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Personal History Discussion: 2014 Ukrainian Revolution and the War in Donbass

Ukraine Euromaidan Russia Crimea 2014 Viktor Yanukovych Sevastopol Donetsk Donbass War in Donbass

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#1
Yuli Ban

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The 3 year anniversary of the Euromaidan is upon us, and considering that the whole crisis wound up becoming somewhat personal on Walpurgisnacht 2014, I'm naturally interested in this particular story. 

 

So let's talk about five key events— the Euromaidan (which began in December 2013), the Ukrainian Revolution (in January-February 2014), the Annexation of Crimea (in March 2014), the War in Donbass (which is ongoing), and MH-17 (which occurred in July 2014). I'm gonna hafta cut off the "reminiscence" to about February 2015, during the most fierce period of fighting, since this is such a recent moment in history (so recent that it's actually well documented on this very forum). The war's still ongoing, and— as it's been since it began— is at high risk of flaring up into a larger conflict between Russia and Ukraine at any moment.

 

My particular interest is in the War in Donbass. I have a fascination with the concept of a modern European land war, so the fact one is right there for me to study is something like a bittersweet blackwhite godsend. But that's today. At the time, in 2014, I didn't even want to accept that such a war was going on. As I said, that Walpurgisnacht horror played a huge part in it.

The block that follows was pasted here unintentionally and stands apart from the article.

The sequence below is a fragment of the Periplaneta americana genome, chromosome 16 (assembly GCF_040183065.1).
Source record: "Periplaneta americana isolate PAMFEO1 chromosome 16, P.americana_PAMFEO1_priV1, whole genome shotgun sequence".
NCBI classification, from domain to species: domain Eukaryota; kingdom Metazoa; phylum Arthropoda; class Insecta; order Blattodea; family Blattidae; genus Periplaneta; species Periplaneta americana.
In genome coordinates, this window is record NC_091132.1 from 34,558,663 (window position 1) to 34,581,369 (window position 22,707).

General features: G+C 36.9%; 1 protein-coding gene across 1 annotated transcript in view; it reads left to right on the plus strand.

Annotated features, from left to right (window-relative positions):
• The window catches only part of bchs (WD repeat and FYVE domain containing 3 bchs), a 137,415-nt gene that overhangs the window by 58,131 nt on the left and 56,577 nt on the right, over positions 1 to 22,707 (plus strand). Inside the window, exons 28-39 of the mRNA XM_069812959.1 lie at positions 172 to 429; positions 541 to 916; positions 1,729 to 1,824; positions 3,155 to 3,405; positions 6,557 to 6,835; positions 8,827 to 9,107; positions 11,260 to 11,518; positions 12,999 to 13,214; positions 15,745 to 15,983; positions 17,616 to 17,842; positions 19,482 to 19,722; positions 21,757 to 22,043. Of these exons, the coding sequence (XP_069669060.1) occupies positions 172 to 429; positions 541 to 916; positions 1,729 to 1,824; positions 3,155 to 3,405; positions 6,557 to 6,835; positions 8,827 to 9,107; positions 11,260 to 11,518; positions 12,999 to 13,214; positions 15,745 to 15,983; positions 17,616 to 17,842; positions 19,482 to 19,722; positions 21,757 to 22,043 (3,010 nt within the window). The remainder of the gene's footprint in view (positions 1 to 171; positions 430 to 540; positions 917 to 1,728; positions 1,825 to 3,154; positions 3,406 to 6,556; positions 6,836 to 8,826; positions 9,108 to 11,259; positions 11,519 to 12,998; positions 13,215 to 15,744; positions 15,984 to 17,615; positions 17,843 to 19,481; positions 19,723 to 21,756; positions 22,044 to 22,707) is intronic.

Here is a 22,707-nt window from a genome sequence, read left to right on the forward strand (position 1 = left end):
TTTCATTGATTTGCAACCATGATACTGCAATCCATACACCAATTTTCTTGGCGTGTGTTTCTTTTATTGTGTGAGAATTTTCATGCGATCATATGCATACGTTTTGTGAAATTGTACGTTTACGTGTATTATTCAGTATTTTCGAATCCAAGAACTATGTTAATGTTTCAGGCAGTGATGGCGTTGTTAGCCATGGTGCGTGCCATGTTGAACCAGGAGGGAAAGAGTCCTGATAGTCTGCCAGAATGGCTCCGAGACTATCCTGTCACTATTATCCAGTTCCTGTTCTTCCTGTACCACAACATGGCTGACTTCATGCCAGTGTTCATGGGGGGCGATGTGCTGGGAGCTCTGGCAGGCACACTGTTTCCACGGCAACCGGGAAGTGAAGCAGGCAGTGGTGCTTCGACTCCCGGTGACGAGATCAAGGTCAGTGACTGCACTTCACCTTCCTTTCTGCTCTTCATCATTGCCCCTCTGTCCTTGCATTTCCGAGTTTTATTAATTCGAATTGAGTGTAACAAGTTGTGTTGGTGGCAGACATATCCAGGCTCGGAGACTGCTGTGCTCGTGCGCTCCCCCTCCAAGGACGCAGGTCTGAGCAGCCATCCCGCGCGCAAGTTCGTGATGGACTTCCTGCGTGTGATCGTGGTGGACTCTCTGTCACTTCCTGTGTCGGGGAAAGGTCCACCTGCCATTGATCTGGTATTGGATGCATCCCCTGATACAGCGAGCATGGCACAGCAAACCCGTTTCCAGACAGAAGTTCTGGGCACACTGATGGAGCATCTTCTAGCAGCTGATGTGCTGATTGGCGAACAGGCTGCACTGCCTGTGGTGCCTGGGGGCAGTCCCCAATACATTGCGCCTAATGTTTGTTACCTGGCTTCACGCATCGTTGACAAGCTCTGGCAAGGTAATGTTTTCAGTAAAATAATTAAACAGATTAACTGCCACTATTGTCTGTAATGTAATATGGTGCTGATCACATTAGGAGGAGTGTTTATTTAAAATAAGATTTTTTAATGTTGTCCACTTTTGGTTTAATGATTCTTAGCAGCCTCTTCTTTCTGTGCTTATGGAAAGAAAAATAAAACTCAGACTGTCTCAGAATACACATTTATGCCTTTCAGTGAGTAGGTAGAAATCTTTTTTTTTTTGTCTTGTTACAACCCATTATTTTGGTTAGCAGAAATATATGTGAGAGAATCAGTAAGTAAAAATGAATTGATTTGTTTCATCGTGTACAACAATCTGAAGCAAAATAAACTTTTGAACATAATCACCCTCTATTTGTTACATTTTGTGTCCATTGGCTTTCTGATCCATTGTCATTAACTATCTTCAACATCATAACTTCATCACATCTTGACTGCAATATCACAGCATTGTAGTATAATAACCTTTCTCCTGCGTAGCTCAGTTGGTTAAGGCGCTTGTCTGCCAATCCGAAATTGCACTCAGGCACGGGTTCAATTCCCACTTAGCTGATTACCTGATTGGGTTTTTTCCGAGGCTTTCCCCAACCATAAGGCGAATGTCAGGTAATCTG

But what about you? What were your reactions to the state of Ukraine? 

Let's not forget that we had two live threads on the crisis:

 

http://www.futuretim...raine-uprising/

http://www.futuretim...conflict-ver-2/

 

I know there's a third one, but like I said, we should keep discussion limited to before spring 2015.


Nobody's gonna take my drone, I'm gonna fly miles far too high!
Nobody gonna beat my drone, it's gonna shoot into the sky!

#2
PhoenixRu

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My opinion didn't much changed during these three years. In some regard these events were predictable (Ukraine was moving to something like this), and in some regard it was an eye-opener... for example, i didn't expect Western leftists and liberals, being forced to choose between Russia and obvious fascists, will side with fascists without a slightest doubt. If there was something really disappointing about this forum, here is it:

 

I Am A Ukrainian, This Needs To Go Viral I am not a Ukrainian. But, the creator of this video is and it should make us all feel like we are. Watch it. Share it. Send it to your representatives. It’s not your problem. True. But all of our collective voices might be part of the solution. http://thoughtcatalo...ds-to-go-viral/



#3
joe00uk